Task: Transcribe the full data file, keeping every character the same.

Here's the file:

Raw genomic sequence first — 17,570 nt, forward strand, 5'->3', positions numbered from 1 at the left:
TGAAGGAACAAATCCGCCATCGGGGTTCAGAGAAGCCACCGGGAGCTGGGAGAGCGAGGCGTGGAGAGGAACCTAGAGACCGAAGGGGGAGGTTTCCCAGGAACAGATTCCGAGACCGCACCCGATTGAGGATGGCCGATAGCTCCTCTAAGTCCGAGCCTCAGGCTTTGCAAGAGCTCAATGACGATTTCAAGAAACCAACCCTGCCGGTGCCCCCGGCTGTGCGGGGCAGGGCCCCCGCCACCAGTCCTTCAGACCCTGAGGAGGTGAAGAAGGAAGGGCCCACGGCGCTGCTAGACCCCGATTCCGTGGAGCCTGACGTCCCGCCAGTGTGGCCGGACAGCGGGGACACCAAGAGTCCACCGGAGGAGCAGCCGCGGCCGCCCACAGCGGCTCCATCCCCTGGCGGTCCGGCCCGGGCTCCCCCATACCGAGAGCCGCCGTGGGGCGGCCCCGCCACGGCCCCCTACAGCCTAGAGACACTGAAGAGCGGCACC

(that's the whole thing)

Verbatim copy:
Raw genomic sequence first — 17,570 nt, forward strand, 5'->3', positions numbered from 1 at the left:
TGAAGGAACAAATCCGCCATCGGGGTTCAGAGAAGCCACCGGGAGCTGGGAGAGCGAGGCGTGGAGAGGAACCTAGAGACCGAAGGGGGAGGTTTCCCAGGAACAGATTCCGAGACCGCACCCGATTGAGGATGGCCGATAGCTCCTCTAAGTCCGAGCCTCAGGCTTTGCAAGAGCTCAATGACGATTTCAAGAAACCAACCCTGCCGGTGCCCCCGGCTGTGCGGGGCAGGGCCCCCGCCACCAGTCCTTCAGACCCTGAGGAGGTGAAGAAGGAAGGGCCCACGGCGCTGCTAGACCCCGATTCCGTGGAGCCTGACGTCCCGCCAGTGTGGCCGGACAGCGGGGACACCAAGAGTCCACCGGAGGAGCAGCCGCGGCCGCCCACAGCGGCTCCATCCCCTGGCGGTCCGGCCCGGGCTCCCCCATACCGAGAGCCGCCGTGGGGCGGCCCCGCCACGGCCCCCTACAGCCTAGAGACACTGAAGAGCGGCACC